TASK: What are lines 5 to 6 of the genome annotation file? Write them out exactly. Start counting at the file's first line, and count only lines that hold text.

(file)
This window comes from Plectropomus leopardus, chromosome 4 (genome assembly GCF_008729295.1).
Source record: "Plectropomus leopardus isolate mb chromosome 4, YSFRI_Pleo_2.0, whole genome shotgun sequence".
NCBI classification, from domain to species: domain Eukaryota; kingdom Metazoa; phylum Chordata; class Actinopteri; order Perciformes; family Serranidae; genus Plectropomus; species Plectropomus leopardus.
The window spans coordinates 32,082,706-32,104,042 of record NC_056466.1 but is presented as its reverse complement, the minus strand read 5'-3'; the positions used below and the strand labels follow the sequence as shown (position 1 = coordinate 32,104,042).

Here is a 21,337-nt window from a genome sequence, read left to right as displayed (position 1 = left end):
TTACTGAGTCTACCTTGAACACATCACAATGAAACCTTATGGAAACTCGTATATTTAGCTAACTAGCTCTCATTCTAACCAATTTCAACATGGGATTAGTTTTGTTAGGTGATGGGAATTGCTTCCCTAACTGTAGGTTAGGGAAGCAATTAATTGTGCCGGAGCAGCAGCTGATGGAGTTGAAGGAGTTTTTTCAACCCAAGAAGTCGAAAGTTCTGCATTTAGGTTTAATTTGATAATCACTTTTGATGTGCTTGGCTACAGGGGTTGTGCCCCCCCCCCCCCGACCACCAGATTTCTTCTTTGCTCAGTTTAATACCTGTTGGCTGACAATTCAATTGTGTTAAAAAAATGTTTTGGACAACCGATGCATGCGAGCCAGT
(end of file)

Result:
Here is a 21,337-nt window from a genome sequence, read left to right as displayed (position 1 = left end):
TTACTGAGTCTACCTTGAACACATCACAATGAAACCTTATGGAAACTCGTATATTTAGCTAACTAGCTCTCATTCTAACCAATTTCAACATGGGATTAGTTTTGTTAGGTGATGGGAATTGCTTCCCTAACTGTAGGTTAGGGAAGCAATTAATTGTGCCGGAGCAGCAGCTGATGGAGTTGAAGGAGTTTTTTCAACCCAAGAAGTCGAAAGTTCTGCATTTAGGTTTAATTTGATAATCACTTTTGATGTGCTTGGCTACAGGGGTTGTGCCCCCCCCCCCCCGACCACCAGATTTCTTCTTTGCTCAGTTTAATACCTGTTGGCTGACAATTCAATTGTGTTAAAAAAATGTTTTGGACAACCGATGCATGCGAGCCAGT